On behalf of the country, I thank you for your distinguished service and wish you and your wife Maryan much happiness.

Best wishes,

/signed/ Barack Obama

Technical difficulties at the Supreme Court

During oral arguments today in the case City of Ontario v. Quon, which considers whether police officers had an expectation of privacy in personal (and sexually explicit) text messages sent on pagers issued to them by the city, the justices of the Supreme Court at times seemed to struggle with the technology involved.

The first sign was about midway through the argument, when Chief Justice John G. Roberts, Jr. – who is known to write out his opinions in long hand with pen and paper instead of a computer – asked what the difference was “between email and a pager?” *

Other justices’ questions showed that they probably don’t spend a lot of time texting and tweeting away from their iPhones either.

At one point, Justice Anthony Kennedy asked what would happen if a text message was sent to an officer at the same time he was sending one to someone else.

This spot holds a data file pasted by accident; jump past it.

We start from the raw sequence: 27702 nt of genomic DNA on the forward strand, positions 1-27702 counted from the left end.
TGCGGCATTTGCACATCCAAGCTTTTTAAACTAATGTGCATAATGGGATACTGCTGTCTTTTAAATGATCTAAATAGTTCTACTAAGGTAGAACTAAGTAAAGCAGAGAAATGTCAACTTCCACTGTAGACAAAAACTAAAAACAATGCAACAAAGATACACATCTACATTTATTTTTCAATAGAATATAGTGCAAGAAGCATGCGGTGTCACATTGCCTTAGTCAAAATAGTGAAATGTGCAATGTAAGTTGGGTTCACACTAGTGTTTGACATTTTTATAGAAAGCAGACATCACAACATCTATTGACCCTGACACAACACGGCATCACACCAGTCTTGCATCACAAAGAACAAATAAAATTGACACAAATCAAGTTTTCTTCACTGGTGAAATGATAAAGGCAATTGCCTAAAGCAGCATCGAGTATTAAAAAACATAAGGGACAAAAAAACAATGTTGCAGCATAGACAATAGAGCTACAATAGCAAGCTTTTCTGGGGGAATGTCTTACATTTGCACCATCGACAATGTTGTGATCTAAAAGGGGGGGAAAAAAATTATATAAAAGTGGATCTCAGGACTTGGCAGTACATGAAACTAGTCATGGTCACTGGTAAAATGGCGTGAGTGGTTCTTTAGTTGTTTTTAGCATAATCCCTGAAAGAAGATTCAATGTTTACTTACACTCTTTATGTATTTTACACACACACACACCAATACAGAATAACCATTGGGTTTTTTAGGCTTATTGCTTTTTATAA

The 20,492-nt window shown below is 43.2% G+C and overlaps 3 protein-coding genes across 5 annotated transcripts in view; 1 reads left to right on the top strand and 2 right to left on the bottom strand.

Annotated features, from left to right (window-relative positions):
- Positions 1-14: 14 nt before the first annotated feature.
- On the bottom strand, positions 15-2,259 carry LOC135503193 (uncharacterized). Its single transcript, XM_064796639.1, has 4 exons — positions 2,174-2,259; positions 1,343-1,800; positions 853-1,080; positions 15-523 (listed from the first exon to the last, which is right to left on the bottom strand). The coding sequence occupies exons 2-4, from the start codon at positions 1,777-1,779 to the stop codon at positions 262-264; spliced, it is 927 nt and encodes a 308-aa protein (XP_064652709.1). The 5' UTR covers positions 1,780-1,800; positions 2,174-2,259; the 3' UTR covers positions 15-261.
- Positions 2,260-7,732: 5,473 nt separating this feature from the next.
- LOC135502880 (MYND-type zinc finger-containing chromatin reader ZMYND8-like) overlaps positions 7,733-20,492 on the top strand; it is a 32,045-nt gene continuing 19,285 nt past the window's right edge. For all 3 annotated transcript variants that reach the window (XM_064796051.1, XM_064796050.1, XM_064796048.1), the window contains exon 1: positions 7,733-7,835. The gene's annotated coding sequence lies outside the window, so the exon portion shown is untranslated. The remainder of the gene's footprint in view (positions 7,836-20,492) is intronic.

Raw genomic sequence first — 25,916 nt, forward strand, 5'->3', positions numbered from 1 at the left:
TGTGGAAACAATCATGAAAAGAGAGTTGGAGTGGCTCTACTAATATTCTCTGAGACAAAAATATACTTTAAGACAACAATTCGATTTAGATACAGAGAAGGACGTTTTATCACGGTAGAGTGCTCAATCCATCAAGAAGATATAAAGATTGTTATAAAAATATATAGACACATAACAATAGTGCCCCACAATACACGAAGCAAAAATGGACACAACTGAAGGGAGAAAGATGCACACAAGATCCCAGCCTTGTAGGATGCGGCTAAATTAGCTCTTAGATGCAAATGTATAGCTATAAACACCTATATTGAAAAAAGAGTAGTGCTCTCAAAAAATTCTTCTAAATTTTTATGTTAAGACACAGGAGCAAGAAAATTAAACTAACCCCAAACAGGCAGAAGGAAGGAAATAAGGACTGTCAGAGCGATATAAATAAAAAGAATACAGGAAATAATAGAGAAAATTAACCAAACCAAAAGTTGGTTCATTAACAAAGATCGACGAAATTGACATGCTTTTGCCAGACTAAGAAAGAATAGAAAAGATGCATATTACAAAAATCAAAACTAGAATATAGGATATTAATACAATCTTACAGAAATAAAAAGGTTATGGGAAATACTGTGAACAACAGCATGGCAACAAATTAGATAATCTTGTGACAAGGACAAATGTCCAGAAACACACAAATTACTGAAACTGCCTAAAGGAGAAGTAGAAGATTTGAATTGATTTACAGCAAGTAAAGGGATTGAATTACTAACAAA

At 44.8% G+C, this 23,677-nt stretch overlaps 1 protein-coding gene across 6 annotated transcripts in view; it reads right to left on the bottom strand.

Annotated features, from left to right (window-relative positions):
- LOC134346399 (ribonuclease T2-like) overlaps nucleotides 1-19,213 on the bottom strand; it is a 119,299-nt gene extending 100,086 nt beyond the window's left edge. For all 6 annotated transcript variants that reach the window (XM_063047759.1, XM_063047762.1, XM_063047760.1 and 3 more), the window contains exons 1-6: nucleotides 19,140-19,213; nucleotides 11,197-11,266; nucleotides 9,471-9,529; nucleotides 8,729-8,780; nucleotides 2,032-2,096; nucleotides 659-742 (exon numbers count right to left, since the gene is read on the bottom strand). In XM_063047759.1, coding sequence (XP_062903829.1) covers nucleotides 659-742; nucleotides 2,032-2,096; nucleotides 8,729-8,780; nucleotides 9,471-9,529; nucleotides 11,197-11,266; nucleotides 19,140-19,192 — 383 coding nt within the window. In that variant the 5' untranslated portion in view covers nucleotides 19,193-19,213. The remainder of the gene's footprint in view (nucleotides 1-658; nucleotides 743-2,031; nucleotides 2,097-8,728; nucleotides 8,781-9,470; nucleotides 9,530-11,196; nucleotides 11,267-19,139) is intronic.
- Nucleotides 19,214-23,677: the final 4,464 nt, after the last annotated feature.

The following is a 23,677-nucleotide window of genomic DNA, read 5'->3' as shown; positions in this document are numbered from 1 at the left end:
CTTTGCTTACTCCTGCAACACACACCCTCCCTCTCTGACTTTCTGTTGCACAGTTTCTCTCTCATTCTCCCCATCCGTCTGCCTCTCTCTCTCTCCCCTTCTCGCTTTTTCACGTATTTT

“Does it say: ‘Your call is important to us, and we will get back to you?'” Kennedy asked.

Justice Antonin Scalia wrangled a bit with the idea of a service provider.

“You mean (the text) doesn’t go right to me?” he asked.

Then he asked whether they can be printed out in hard copy.

“Could Quon print these spicy little conversations and send them to his buddies?” Scalia asked.

It wasn’t just the justices who had technical difficulties. When Justice Samuel Alito asked Quon’s attorney Dieter Dammeier if officers could delete text messages from their pagers in a way that would prevent the city from retrieving them from the wireless carrier later, Dammeier said that they could.

A few minutes later, Alito gave Dammeier another shot at that question.

“Are you sure about your answer on deletion?” Alito asked.

Dammeier admitted that he didn’t know. “I couldn’t be certain,” he said.

More on oral arguments in the case here on Lawyers USA Online.

* UPDATE: As several commentators have noted, the Court’s official transcript quotes Justice Roberts as asking, “what is the difference between the pager and the e-mail?” – suggesting he may have been inquiring in this context, and not more generally.